Canary Rockfish

A Canary Rockfish. Image taken at the California Academy of Sciences.

This pretty fish is called a canary rockfish (or Sebastes pinniger, literally translated to magnificent large finned, hence the title). All along its back, those fin spines are actually venomous, although not as venomous as some of its relatives. Its a great defense, but its first defense is, well, to be a rock. It sits really still along rocky bottoms, on kelp leaves or along piers and man made structures. Since predators eyes are attracted to motion, sitting still really helps keep them from being noticed. But, failing that, venomous spines. Win! I suppose its major defense against humans is that it is really high in mercury and PCB’s, poisons that in excess can cause anything from numbness, memory loss and irritability to circulatory failure and permanent damage to the kidneys and the brain. And that’s in adults. Children or developing fetuses have even more health risks to worry about. Mercury accumulates in fish that live for a very long time, or are top predators because they accumulate mercury from all of the fish that they eat.  San Francisco Bay is particularly bad for mercury contamination in fish as well, because the gold miners used to use mercury to separate the gold from the rock and all of that mercury has come down the river into our estuary.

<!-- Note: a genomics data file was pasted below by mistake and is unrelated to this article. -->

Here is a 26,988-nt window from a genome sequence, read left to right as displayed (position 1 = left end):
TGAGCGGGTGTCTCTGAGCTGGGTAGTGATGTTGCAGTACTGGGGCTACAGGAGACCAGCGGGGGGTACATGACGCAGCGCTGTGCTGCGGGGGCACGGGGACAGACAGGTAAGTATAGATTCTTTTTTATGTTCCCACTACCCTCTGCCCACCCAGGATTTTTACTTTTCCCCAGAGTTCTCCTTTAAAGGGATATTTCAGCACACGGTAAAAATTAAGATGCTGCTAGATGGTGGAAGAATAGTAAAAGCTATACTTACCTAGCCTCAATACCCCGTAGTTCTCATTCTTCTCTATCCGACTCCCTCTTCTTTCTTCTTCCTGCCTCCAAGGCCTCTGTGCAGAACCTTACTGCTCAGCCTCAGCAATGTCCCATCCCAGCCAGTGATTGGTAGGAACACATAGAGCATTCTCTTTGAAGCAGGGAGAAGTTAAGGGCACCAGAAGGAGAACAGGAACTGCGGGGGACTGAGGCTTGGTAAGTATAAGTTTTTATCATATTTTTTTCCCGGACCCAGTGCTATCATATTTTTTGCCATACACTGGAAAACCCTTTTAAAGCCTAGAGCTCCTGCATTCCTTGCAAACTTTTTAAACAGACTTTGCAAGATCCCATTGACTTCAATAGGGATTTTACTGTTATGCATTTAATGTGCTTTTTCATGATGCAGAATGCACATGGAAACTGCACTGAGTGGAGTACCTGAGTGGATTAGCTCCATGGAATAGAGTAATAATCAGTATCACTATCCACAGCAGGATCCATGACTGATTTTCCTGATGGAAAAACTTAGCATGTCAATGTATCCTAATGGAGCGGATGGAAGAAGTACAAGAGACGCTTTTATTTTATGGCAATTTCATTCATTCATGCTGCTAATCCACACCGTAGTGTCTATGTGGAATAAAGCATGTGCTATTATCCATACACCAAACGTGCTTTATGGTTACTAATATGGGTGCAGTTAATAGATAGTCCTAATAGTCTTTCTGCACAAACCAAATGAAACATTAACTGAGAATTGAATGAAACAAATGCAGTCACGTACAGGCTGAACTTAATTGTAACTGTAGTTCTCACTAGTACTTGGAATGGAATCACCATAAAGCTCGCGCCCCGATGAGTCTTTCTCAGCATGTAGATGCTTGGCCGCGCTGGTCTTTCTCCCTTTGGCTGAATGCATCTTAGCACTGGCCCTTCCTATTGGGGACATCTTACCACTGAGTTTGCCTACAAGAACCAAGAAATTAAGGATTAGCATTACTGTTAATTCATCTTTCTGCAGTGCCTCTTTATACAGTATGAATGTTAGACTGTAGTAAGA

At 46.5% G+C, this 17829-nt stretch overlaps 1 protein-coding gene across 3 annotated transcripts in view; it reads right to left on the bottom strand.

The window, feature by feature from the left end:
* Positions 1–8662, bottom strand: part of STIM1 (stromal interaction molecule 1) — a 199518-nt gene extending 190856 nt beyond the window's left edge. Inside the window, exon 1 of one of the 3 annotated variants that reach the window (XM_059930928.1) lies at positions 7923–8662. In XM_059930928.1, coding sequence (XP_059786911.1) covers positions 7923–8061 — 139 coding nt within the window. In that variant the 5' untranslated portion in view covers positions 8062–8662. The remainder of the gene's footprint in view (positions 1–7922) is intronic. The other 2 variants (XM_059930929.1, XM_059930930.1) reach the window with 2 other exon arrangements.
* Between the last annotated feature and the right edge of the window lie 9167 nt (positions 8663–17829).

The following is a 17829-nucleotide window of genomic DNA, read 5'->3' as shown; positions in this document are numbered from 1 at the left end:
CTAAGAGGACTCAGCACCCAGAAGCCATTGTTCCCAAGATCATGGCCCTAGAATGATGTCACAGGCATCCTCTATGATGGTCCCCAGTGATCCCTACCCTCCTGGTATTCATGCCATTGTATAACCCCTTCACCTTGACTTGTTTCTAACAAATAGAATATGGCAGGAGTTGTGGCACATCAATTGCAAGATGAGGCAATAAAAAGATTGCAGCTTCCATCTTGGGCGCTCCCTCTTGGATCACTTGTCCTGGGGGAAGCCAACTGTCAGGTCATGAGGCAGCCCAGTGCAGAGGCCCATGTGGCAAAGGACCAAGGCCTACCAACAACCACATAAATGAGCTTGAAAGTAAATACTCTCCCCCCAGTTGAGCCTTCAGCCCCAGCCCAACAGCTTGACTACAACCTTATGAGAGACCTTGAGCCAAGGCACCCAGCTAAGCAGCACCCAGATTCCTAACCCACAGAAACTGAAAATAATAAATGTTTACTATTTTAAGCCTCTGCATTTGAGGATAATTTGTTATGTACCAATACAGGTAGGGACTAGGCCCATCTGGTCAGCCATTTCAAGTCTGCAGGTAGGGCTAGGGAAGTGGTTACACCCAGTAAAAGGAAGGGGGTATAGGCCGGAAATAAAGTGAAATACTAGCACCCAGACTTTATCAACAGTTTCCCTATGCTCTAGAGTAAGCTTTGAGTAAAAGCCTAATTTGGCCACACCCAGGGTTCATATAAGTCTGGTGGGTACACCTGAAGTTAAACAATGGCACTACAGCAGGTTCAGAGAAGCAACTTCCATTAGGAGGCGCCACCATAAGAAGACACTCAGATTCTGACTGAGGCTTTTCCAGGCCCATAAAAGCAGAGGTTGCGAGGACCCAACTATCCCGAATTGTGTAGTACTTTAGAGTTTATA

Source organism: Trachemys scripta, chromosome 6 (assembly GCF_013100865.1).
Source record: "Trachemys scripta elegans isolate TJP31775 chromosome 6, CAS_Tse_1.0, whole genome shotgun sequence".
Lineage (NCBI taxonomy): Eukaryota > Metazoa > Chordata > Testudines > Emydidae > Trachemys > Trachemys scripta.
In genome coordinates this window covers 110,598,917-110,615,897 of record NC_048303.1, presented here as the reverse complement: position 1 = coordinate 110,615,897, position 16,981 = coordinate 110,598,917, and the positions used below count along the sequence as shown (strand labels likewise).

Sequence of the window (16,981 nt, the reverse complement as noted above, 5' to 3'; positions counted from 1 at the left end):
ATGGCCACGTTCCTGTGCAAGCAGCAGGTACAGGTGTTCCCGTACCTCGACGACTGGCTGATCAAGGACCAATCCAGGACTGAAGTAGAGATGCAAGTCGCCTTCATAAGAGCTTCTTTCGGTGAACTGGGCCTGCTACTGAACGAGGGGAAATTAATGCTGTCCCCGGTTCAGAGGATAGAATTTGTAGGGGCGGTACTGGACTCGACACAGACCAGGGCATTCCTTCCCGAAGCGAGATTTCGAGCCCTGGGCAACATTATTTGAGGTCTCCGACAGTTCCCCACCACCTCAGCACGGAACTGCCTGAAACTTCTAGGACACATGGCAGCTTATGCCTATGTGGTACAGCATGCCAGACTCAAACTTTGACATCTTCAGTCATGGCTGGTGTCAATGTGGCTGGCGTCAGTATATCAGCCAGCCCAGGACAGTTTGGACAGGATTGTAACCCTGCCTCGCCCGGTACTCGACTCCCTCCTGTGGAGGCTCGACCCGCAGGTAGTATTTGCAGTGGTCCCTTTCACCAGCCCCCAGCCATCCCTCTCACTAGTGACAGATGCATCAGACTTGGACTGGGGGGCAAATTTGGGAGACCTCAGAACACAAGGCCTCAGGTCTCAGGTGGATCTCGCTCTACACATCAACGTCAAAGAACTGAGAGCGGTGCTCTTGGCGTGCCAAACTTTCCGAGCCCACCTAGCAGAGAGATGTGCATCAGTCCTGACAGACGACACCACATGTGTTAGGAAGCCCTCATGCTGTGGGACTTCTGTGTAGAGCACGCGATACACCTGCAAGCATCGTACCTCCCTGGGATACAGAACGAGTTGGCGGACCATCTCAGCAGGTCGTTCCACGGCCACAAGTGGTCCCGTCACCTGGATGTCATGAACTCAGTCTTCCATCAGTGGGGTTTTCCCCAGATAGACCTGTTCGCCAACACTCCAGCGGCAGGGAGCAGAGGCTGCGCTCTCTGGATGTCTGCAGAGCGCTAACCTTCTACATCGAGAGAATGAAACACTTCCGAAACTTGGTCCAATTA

Despite containing human poison in its flesh, this animal is listed as threatened and protected under the ESA because of overfishing. Rockfish live for a very long time. From the many species of rockfish, scientists have estimated life spans from between 100 and 200 years! (This species lives to be around 75 years old) Like most animals that live a long time, these animals are late to mature and reproduce, so often they are fished before they ever have young. Which, by the way, are born alive, in a larval form, and not from eggs released into the water column. The females of this species actually have a lot more eggs than the other rockfish and can have up to 1.9 million eggs inside of them at a time. Coo-ool. Of course, many of the larva don’t survive, assuming the female even lives to reproduce.

So, if eating poisonous, threatened, protected fish doesn’t appeal to you, then you want to look out for Rock cod, Pacific snapper, red snapper and Pacific Ocean perch, all of which are just different market names for rockfish. (There aren’t even any snapper on the U.S. west coast.) And once again, kudos to Safeway for taking red snapper out of their stores.

Canary rockfish

Look me in the eye when I'm talking to you! And please don't eat me. Canary rockfish image taken at the California Academy of Sciences.